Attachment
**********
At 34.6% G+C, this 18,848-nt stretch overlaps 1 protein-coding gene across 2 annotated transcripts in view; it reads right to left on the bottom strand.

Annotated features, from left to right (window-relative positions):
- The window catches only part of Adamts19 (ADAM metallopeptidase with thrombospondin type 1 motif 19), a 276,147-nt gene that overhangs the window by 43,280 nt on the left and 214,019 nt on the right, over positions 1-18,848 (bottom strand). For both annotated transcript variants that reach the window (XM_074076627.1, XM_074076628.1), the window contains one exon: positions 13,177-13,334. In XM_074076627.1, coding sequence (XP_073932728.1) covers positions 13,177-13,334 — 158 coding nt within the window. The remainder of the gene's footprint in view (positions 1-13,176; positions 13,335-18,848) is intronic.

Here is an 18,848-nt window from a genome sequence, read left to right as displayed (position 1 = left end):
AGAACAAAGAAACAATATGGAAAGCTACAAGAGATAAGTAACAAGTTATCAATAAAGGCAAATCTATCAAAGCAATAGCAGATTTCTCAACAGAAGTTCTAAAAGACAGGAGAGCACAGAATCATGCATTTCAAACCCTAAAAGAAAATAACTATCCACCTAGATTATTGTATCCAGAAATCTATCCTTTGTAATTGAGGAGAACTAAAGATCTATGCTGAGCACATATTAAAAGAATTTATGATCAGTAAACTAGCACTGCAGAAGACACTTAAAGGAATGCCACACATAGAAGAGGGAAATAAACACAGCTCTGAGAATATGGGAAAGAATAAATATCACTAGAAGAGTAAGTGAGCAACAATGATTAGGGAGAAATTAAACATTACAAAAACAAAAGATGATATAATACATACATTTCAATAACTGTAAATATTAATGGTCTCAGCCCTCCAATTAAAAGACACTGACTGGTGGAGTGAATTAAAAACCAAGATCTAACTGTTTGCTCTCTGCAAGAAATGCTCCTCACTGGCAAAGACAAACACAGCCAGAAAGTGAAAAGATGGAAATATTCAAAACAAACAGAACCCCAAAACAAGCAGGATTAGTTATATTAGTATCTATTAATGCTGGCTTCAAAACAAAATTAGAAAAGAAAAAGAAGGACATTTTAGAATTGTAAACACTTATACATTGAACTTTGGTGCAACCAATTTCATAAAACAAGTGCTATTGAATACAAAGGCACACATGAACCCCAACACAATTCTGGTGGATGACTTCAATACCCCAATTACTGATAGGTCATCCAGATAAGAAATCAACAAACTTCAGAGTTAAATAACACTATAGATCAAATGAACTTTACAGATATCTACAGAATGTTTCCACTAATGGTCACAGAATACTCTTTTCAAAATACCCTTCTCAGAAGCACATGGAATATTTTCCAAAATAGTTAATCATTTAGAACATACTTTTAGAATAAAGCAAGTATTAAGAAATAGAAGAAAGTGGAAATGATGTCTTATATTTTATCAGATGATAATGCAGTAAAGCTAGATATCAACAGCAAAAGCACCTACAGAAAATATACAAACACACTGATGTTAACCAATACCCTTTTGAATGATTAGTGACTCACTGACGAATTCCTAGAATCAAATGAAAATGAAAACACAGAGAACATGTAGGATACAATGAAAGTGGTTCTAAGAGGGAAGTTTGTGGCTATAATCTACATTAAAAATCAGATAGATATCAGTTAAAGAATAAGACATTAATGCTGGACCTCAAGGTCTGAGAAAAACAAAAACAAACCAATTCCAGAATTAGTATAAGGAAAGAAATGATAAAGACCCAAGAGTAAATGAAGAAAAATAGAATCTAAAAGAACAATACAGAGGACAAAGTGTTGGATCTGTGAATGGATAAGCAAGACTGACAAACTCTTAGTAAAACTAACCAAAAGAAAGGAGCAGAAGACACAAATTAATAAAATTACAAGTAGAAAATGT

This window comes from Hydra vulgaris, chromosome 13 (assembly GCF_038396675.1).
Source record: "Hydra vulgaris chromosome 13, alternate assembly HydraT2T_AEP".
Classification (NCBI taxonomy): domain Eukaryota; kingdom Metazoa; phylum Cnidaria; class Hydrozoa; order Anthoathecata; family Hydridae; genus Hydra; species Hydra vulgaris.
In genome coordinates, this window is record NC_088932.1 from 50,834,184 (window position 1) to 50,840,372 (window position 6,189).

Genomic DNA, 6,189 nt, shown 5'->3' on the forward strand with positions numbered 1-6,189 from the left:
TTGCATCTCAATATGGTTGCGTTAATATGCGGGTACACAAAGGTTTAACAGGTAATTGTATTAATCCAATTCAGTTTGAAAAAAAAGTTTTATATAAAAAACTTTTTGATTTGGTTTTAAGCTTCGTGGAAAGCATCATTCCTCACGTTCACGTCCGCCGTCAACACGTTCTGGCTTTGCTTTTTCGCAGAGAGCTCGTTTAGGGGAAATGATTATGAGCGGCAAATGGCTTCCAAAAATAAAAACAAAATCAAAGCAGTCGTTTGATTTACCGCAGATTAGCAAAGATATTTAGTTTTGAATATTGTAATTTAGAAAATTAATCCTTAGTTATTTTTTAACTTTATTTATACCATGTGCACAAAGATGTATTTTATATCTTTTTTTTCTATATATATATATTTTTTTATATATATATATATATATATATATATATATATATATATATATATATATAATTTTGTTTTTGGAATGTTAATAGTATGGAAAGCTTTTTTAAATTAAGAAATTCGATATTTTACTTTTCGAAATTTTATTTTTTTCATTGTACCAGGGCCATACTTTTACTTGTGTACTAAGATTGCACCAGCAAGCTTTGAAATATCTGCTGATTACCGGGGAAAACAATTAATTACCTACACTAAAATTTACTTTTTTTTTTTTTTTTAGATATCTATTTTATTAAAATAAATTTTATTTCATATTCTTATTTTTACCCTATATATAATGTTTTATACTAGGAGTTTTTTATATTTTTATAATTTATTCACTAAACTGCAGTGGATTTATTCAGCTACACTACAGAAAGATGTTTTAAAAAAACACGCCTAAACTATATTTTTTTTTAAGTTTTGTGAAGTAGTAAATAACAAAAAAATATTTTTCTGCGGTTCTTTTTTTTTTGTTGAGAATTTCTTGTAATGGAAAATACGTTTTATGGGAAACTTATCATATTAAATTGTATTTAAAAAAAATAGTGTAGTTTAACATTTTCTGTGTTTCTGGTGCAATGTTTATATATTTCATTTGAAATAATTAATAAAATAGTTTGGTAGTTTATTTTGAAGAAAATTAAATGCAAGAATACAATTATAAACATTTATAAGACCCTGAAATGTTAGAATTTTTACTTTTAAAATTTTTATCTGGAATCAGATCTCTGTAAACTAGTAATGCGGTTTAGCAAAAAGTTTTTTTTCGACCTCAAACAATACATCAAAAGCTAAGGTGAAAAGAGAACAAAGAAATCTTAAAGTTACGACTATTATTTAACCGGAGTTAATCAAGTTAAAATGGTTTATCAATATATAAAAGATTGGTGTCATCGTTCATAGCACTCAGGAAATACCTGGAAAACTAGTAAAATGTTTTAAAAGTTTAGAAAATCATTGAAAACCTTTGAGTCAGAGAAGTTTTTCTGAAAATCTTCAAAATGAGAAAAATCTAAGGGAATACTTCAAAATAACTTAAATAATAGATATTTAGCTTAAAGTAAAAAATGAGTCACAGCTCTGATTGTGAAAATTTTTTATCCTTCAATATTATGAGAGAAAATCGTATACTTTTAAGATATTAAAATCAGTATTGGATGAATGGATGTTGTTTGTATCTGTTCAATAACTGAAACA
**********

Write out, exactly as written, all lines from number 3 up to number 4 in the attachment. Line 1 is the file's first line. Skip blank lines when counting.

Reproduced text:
- The window catches only part of Adamts19 (ADAM metallopeptidase with thrombospondin type 1 motif 19), a 276,147-nt gene that overhangs the window by 43,280 nt on the left and 214,019 nt on the right, over positions 1-18,848 (bottom strand). For both annotated transcript variants that reach the window (XM_074076627.1, XM_074076628.1), the window contains one exon: positions 13,177-13,334. In XM_074076627.1, coding sequence (XP_073932728.1) covers positions 13,177-13,334 — 158 coding nt within the window. The remainder of the gene's footprint in view (positions 1-13,176; positions 13,335-18,848) is intronic.

Here is an 18,848-nt window from a genome sequence, read left to right as displayed (position 1 = left end):